In one corner of the Place Royale in Vieux-Montreal is Pointe-a-Calliere, which is now marked by a stunning modern building that houses the Museum of Archaeology and History. The Place Royale was the center of life in Montreal's early and colonial times, housing a market and parade ground until later government buildings supplanted them. But beneath today's Montreal, there are still remnants of these early streets and foundations, and you can explore them by visiting the museum. The route through the history of the city begins underground, where you can walk through the original stone-paved streets, drainage channels, and the first floors of 17th-century buildings. The story unfolds in layers of history, told through artifacts, maps, and exhibits, as you climb into the museum. Special exhibitions cover a wide range of history and archaeology around the world.
Address: 350 Place Royale, Montreal, Quebec
9. Place des arts
Place des arts is an entire complex dedicated to the visual and performing arts, the largest of its kind in all of Canada. It is home to three great cultural organizations: the Montreal Symphony Orchestra, the Canadian Ballets Ballet, and the Opera de Montreal, and its various stages and rehearsal rooms provide venues for all kinds of theater productions, music, dance, movies, and events. They are located around a large esplanade decorated with works of art, fountains, and water cascades - a popular event venue. The most important of these is the annual Summer International Jazz Festival in Montreal, which takes place in late June and early July and attracts visitors from all over the world, as well as some of the most famous jazz names.
Especially worth a visit is the Museum of Modern Art in Montreal, especially as young French-Canadian artists are given special attention.
Address: 185 Rue Saint-Catherine West, Montreal, Quebec
10. Jean-Talon Market
Similar establishments with many of the same vendors, Atwater Market and Jean-Talon Market are the busiest public markets in Montreal and are worth a visit for their atmosphere and local food and food. The markets, located in warehouse-type buildings, sell fruits and vegetables, flowers, meat, fish, cheese, baked goods, and specialty dishes. You'll find maple syrup and candy, dried blueberries, homemade fruit jams and preserves, and fine cheeses from the region, as well as restaurants and cafes selling mouth-watering pastries. The markets are a favorite stop for local Montreal people on Saturdays for coffee and a fresh croissant.
11. Mary, Queen of the World Cathedral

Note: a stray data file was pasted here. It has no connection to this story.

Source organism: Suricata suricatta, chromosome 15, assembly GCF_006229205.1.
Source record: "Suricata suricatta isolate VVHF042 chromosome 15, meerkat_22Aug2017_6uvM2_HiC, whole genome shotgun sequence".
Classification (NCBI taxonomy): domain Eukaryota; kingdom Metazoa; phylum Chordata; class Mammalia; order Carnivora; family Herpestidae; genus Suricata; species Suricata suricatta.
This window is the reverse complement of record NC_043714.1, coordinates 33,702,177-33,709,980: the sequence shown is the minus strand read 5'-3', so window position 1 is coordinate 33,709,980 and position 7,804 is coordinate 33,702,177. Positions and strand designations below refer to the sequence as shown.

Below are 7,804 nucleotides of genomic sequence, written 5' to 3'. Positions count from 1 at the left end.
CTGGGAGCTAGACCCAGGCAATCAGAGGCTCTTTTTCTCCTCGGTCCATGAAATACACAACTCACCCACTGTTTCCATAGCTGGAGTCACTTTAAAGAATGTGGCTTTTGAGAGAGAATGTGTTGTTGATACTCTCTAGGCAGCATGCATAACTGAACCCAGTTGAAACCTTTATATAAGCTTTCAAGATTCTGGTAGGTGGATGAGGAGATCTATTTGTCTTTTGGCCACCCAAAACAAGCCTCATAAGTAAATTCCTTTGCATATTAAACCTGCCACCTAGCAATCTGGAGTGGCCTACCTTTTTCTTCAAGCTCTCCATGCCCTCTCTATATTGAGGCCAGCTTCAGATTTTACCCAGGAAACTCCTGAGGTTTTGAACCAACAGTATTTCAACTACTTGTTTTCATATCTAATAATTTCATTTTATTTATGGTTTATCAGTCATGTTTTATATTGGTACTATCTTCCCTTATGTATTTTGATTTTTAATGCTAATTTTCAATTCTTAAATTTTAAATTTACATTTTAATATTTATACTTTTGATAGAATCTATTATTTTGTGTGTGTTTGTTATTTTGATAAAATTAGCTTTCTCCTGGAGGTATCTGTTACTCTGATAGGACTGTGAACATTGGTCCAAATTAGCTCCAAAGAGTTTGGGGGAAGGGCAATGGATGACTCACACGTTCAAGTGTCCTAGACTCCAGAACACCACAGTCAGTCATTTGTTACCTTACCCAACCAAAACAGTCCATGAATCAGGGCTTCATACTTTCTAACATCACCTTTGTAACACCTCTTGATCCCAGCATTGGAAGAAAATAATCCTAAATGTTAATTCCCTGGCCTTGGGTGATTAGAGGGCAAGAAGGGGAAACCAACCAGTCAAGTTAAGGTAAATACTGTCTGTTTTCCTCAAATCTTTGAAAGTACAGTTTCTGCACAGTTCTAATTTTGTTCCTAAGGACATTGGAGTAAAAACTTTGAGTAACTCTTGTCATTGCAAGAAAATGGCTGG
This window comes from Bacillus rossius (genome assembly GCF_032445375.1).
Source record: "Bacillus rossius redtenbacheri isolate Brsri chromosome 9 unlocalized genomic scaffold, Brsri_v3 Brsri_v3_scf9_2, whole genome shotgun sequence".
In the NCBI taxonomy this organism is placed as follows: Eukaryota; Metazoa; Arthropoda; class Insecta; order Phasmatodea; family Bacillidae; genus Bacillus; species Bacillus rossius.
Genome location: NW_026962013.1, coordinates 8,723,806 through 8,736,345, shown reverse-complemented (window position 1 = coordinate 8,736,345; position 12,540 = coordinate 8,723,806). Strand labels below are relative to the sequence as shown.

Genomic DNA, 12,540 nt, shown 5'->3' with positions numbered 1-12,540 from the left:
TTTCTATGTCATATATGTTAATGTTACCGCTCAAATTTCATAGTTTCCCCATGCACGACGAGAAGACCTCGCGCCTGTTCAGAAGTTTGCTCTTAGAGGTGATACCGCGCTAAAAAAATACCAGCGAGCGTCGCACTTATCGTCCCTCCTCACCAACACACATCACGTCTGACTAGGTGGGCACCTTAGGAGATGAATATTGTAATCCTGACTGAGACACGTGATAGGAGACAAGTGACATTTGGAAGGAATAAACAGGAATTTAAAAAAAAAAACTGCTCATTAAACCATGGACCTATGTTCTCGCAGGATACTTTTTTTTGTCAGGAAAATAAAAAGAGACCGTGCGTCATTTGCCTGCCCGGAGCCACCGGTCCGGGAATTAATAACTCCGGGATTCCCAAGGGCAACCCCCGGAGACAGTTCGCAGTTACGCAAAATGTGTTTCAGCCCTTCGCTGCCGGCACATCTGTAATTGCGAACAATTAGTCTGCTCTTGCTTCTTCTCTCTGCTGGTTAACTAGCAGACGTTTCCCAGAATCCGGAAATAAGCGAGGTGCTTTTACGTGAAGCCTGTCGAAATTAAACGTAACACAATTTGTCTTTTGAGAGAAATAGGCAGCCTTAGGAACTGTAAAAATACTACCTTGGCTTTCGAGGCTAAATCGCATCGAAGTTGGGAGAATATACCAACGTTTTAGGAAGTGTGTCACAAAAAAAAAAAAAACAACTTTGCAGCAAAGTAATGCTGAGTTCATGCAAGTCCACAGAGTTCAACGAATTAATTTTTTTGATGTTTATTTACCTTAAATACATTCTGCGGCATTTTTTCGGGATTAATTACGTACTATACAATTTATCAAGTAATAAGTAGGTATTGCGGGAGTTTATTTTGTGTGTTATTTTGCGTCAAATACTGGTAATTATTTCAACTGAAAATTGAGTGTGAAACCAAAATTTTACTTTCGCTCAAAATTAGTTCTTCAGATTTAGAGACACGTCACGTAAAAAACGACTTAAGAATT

The Catholic Cathedral of Mary Queen of Peace, located east of Canada Square, was built in 1894 as a smaller version of St. Peter's Basilica in Rome. The massive statues represent the patron saints of Montreal's 13 19th-century parishes, all of which were sculpted by Olindo Gratton between 1892 and 1898. The most important piece of art in the interior is the crucifixion of Philip Ebert on the marble baptismal font. A series of nine paintings, seven of which are made by Georges Delfosse, tells about the turbulent history of Montreal.
Address: 1085 Rue de la Cathedrale, Montreal, Quebec
12. McCord Museum
The McCord Museum has an outstanding collection of exhibits on the social history of Canada, especially indigenous peoples. His collections of costumes, clothing, accessories, blankets and other handmade textiles number more than 20,000 items and include the work of Montreal fashion designers. More than a thousand pieces of furniture, silver, ceramics, glass, and items related to food and household items, as well as toys, sports equipment, and folk art, give color and everyday details to the picture of early Canadian life. First Nations artifacts and art include clothing and accessories, hunting and fishing equipment, weapons of war, household items, ceremonial items and art, and archaeological finds from early aboriginal cultures.
Address: 690 Sherbrooke Street B, Montreal, Quebec
Aytan lives in Milan, Italy for 3 years now and has always been passionate about traveling and discovering new beautiful places all over the world. As of 2020, she has been to 10 countries and numerous cities which she lost the number of but the majority of them are definitely located in beautiful Italy. She loves digital marketing, art, music, and tries to find beauty in the smallest moments of our life. Her recent interest in spiritual growth has taught her one simple truth: "The most beautiful things in life are abstract." So, surely we can add travel to the list of these most beautiful things!